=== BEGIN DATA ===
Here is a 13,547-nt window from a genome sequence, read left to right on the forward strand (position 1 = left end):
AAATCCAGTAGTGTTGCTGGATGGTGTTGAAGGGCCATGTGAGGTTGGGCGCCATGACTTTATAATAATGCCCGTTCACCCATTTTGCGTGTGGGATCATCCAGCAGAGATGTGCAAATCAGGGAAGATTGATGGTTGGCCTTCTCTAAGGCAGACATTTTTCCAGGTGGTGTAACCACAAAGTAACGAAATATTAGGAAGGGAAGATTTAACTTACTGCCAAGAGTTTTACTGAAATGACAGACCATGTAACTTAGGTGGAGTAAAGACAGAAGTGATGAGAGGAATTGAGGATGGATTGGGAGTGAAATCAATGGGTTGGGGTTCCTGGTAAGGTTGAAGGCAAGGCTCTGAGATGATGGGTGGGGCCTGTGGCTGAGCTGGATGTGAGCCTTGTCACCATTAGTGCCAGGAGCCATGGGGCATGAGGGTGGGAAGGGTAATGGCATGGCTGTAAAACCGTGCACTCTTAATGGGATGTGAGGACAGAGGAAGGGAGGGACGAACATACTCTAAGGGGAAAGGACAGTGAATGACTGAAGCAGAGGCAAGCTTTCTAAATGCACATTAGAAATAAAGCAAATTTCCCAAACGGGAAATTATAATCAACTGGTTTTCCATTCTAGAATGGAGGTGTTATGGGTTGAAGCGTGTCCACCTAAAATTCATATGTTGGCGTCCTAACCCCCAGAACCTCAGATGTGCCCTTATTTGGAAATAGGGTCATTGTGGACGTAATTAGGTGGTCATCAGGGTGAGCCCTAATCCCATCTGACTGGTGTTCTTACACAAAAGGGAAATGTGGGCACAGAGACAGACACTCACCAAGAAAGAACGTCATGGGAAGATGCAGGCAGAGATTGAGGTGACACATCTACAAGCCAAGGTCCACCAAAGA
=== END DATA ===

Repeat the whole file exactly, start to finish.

Here is a 13,547-nt window from a genome sequence, read left to right on the forward strand (position 1 = left end):
AAATCCAGTAGTGTTGCTGGATGGTGTTGAAGGGCCATGTGAGGTTGGGCGCCATGACTTTATAATAATGCCCGTTCACCCATTTTGCGTGTGGGATCATCCAGCAGAGATGTGCAAATCAGGGAAGATTGATGGTTGGCCTTCTCTAAGGCAGACATTTTTCCAGGTGGTGTAACCACAAAGTAACGAAATATTAGGAAGGGAAGATTTAACTTACTGCCAAGAGTTTTACTGAAATGACAGACCATGTAACTTAGGTGGAGTAAAGACAGAAGTGATGAGAGGAATTGAGGATGGATTGGGAGTGAAATCAATGGGTTGGGGTTCCTGGTAAGGTTGAAGGCAAGGCTCTGAGATGATGGGTGGGGCCTGTGGCTGAGCTGGATGTGAGCCTTGTCACCATTAGTGCCAGGAGCCATGGGGCATGAGGGTGGGAAGGGTAATGGCATGGCTGTAAAACCGTGCACTCTTAATGGGATGTGAGGACAGAGGAAGGGAGGGACGAACATACTCTAAGGGGAAAGGACAGTGAATGACTGAAGCAGAGGCAAGCTTTCTAAATGCACATTAGAAATAAAGCAAATTTCCCAAACGGGAAATTATAATCAACTGGTTTTCCATTCTAGAATGGAGGTGTTATGGGTTGAAGCGTGTCCACCTAAAATTCATATGTTGGCGTCCTAACCCCCAGAACCTCAGATGTGCCCTTATTTGGAAATAGGGTCATTGTGGACGTAATTAGGTGGTCATCAGGGTGAGCCCTAATCCCATCTGACTGGTGTTCTTACACAAAAGGGAAATGTGGGCACAGAGACAGACACTCACCAAGAAAGAACGTCATGGGAAGATGCAGGCAGAGATTGAGGTGACACATCTACAAGCCAAGGTCCACCAAAGA